Fan-training against a wall is the better way to go because of the additional heat reflected back to help ripen the fruit. All you will need is a warm wall, plenty of sun and a large pot, around 45-50cm in diameter. Water once a week, or every three to four days in hot weather, soaking the pot thoroughly. ‘Garden Lady’ is a slow-growing cultivar ideal for pots.
Choose cultivars suited to growing well in pots – I’ve grown both ‘Barbara’ and ‘Butterbush’. Sow this annual crop early in pots on a warm windowsill with the aim of having good-sized plants ready to go out as soon as the frosts are over. Your squash in a pot will need regular watering, as well as feeding, and will benefit from a good rich soil.
A great choice for adding structure to your container garden all year round. Very easy to look after, provided you give it a good sunny spot and feed it regularly. Prune every spring, both to keep it at the size you want it and to reduce any congestion.
A perennial, but it will need some protection through the winter. There is only one species to grow, Artemisia dracunculus or French tarragon. Avoid Russian tarragon (Artemisia dracunculoides). It may grow faster, but it is tough and lacking in flavour. French tarragon does not set viable seed, so if you are starting from scratch, buy a plant and pot it up in early spring.
Easy to train as a fan against the wall, and does not demand much. I fork in a bit of blood, fish and bone meal in spring and try to give the pot a good soaking once a week.
Buy plants rather than trying to grow from seed, and add some sand or grit when potting up. Give the plants as much sun as possible to maximise the flavour.
Make sure your tree is grafted on to dwarfing rootstock and that it is self-pollinating. Plant it straight into its ‘forever’ pot, which should be 45-50cm in diameter. Give the plant a good soak once a week, or every three or four days if the weather is hot.
You will need a big pot to grow this annual crop. My current favourite cultivar is ‘Crimson Flowered’, which has the most beautiful wine-red, scented flowers. It is also particularly well-suited to container growing because it’s a compact plant. Turn the page for advice on choosing containers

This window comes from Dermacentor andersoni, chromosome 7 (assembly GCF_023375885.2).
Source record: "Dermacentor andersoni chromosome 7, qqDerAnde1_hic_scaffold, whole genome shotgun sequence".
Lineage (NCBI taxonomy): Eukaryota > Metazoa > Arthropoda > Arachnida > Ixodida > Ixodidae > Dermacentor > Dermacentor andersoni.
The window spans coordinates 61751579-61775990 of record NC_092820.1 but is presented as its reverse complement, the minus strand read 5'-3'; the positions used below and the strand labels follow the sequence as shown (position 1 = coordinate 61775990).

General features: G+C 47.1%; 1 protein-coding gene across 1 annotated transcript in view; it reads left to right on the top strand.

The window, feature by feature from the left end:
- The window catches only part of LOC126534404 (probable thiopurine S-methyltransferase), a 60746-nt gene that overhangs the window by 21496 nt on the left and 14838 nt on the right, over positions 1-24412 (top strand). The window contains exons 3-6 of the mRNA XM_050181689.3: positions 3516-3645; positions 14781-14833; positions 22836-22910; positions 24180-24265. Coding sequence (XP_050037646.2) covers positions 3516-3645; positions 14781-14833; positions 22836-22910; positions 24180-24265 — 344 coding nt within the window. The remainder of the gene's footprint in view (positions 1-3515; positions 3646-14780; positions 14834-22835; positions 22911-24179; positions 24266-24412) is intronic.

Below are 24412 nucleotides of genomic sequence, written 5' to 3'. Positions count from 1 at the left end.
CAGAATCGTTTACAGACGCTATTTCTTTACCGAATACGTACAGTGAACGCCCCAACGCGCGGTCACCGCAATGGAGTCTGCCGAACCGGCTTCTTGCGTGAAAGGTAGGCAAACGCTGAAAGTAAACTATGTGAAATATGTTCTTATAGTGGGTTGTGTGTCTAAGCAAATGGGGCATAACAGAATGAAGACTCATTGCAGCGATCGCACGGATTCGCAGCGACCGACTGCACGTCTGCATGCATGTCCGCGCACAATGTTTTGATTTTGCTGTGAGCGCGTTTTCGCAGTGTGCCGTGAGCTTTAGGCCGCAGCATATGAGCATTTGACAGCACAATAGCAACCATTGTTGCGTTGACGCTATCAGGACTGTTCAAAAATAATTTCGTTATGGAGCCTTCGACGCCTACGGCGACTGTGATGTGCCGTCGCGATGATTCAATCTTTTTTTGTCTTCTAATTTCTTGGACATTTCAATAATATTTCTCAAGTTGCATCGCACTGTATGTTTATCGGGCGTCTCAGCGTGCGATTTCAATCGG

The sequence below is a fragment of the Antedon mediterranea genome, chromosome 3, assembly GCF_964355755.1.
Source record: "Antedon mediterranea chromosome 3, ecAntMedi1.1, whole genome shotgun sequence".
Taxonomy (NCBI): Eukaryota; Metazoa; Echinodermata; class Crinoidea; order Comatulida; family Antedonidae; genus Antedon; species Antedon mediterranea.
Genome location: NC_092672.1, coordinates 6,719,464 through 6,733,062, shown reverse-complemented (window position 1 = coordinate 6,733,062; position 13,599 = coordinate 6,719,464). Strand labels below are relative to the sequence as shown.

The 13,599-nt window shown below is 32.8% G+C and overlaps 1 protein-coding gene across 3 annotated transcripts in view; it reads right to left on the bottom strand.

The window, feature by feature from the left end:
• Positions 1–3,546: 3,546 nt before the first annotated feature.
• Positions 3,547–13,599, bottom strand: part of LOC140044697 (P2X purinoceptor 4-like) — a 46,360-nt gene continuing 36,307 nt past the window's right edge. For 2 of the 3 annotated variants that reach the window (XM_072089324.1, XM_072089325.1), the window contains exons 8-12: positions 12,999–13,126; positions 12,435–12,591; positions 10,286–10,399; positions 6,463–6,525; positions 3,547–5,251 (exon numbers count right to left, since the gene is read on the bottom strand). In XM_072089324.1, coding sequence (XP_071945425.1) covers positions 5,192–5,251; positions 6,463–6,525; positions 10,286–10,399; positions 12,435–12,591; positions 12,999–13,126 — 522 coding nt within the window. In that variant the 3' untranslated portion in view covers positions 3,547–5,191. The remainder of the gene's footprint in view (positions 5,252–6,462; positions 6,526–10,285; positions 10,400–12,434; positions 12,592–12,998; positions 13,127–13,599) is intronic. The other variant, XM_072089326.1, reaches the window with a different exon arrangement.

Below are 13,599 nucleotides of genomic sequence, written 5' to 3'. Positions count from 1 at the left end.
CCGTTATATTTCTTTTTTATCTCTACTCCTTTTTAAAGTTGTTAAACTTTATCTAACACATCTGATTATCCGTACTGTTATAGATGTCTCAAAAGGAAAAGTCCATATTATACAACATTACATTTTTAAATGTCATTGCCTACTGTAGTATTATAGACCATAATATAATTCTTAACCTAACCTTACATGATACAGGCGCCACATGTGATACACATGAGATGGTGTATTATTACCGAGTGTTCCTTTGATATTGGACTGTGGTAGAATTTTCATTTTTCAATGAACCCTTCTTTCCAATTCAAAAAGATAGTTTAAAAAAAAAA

Choosing containers for your plants is a very personal thing. At Great Dixter, the majority of our pots are terracotta. They sit well against the brick floor and walls of the courtyard, and they age gracefully. Aesthetics aside, though, more or less anything can be used to grow crops in as long as it has sides to hold the soil in place, and holes in the bottom to allow for drainage.
The one thing that is critical about your chosen pots is size. Small pots can look very pretty clustered together and will enable you to create more variety in small spaces, such as steps and tabletops, as well as being easier to bring inside during the winter, but bear in mind that they will dry out very quickly.
One large pot containing three or four different varieties of plant grown together will be much easier to maintain than multiple pots. Remember, you don’t need to fill the entire pot with compost – you can put a layer of something light and bulky, such as perlite, at the bottom, then put your soil on top of that.
The shape of pot you choose depends on what you plan to grow in it. For salad leaves or herbs, which have shallow roots, choose a broad, shallow pan. So-called ‘long Tom’ pots are best used for plants with deeper roots and/or trailing foliage, such as carrots, parsnips, nasturtiums, trailing rosemary, trailing thyme and trailing cherry tomatoes.
If you want to grow a fruit tree, choose the biggest pot you can accommodate. This will allow your tree plenty of room to expand, and you can grow other crops around the edge of the pot. Provided you are diligent about feeding and top-dressing, your tree will need repotting only once every four or five years, rather than every spring. When you are just starting out, keep things simple. A single trough
with sorrel, some cut-and-come-again salad leaves, and a few of your favourite herbs will be easy to look after and give much pleasure. Add a few edible flowers to the mix and you will have something that’s really beautiful to look at.
This is an extract from Grow Fruit and Vegetables in Pots: Planting Advice and Recipes from Great Dixter by Aaron Bertelsen with photography by Andrew Montgomery, which is published by Phaidon, priced £24.95.